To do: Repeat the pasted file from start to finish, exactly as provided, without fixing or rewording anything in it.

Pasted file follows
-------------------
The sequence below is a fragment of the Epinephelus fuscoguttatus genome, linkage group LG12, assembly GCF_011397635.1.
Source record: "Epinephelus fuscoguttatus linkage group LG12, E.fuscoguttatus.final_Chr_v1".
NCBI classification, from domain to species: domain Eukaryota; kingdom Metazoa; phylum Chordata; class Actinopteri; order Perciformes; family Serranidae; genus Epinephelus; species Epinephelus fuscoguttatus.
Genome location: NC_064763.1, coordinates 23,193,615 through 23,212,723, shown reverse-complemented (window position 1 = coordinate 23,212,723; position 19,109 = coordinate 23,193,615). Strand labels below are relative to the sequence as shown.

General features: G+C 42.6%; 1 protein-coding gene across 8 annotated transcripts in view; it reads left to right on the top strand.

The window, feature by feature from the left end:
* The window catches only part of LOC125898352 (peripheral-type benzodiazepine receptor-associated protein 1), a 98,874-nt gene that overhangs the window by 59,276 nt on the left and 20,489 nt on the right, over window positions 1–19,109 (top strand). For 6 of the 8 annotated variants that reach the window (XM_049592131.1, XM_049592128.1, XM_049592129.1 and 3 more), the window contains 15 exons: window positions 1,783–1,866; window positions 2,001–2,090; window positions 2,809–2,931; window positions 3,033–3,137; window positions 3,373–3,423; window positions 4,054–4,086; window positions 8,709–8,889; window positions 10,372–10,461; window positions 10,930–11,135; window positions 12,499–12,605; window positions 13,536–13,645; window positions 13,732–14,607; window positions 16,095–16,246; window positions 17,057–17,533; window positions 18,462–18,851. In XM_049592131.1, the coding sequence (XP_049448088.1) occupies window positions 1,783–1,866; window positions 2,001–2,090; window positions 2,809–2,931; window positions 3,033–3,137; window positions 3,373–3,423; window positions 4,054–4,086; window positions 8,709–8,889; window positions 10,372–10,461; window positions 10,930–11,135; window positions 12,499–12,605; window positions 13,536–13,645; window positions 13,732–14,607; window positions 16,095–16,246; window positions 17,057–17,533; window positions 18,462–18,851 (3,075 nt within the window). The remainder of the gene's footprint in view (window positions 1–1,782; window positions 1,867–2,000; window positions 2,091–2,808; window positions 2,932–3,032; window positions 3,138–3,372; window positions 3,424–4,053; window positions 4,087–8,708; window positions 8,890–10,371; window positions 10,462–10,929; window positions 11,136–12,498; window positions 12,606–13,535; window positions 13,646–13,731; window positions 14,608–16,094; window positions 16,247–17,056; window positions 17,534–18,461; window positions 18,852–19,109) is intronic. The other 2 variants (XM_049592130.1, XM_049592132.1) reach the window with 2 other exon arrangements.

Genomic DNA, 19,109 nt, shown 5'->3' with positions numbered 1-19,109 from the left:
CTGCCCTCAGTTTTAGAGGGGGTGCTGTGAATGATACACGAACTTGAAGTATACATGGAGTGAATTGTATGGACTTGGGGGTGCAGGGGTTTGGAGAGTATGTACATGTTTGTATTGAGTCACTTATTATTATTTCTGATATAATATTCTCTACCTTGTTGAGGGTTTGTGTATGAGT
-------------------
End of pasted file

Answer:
The sequence below is a fragment of the Epinephelus fuscoguttatus genome, linkage group LG12, assembly GCF_011397635.1.
Source record: "Epinephelus fuscoguttatus linkage group LG12, E.fuscoguttatus.final_Chr_v1".
NCBI classification, from domain to species: domain Eukaryota; kingdom Metazoa; phylum Chordata; class Actinopteri; order Perciformes; family Serranidae; genus Epinephelus; species Epinephelus fuscoguttatus.
Genome location: NC_064763.1, coordinates 23,193,615 through 23,212,723, shown reverse-complemented (window position 1 = coordinate 23,212,723; position 19,109 = coordinate 23,193,615). Strand labels below are relative to the sequence as shown.

General features: G+C 42.6%; 1 protein-coding gene across 8 annotated transcripts in view; it reads left to right on the top strand.

The window, feature by feature from the left end:
* The window catches only part of LOC125898352 (peripheral-type benzodiazepine receptor-associated protein 1), a 98,874-nt gene that overhangs the window by 59,276 nt on the left and 20,489 nt on the right, over window positions 1–19,109 (top strand). For 6 of the 8 annotated variants that reach the window (XM_049592131.1, XM_049592128.1, XM_049592129.1 and 3 more), the window contains 15 exons: window positions 1,783–1,866; window positions 2,001–2,090; window positions 2,809–2,931; window positions 3,033–3,137; window positions 3,373–3,423; window positions 4,054–4,086; window positions 8,709–8,889; window positions 10,372–10,461; window positions 10,930–11,135; window positions 12,499–12,605; window positions 13,536–13,645; window positions 13,732–14,607; window positions 16,095–16,246; window positions 17,057–17,533; window positions 18,462–18,851. In XM_049592131.1, the coding sequence (XP_049448088.1) occupies window positions 1,783–1,866; window positions 2,001–2,090; window positions 2,809–2,931; window positions 3,033–3,137; window positions 3,373–3,423; window positions 4,054–4,086; window positions 8,709–8,889; window positions 10,372–10,461; window positions 10,930–11,135; window positions 12,499–12,605; window positions 13,536–13,645; window positions 13,732–14,607; window positions 16,095–16,246; window positions 17,057–17,533; window positions 18,462–18,851 (3,075 nt within the window). The remainder of the gene's footprint in view (window positions 1–1,782; window positions 1,867–2,000; window positions 2,091–2,808; window positions 2,932–3,032; window positions 3,138–3,372; window positions 3,424–4,053; window positions 4,087–8,708; window positions 8,890–10,371; window positions 10,462–10,929; window positions 11,136–12,498; window positions 12,606–13,535; window positions 13,646–13,731; window positions 14,608–16,094; window positions 16,247–17,056; window positions 17,534–18,461; window positions 18,852–19,109) is intronic. The other 2 variants (XM_049592130.1, XM_049592132.1) reach the window with 2 other exon arrangements.

Genomic DNA, 19,109 nt, shown 5'->3' with positions numbered 1-19,109 from the left:
CTGCCCTCAGTTTTAGAGGGGGTGCTGTGAATGATACACGAACTTGAAGTATACATGGAGTGAATTGTATGGACTTGGGGGTGCAGGGGTTTGGAGAGTATGTACATGTTTGTATTGAGTCACTTATTATTATTTCTGATATAATATTCTCTACCTTGTTGAGGGTTTGTGTATGAGT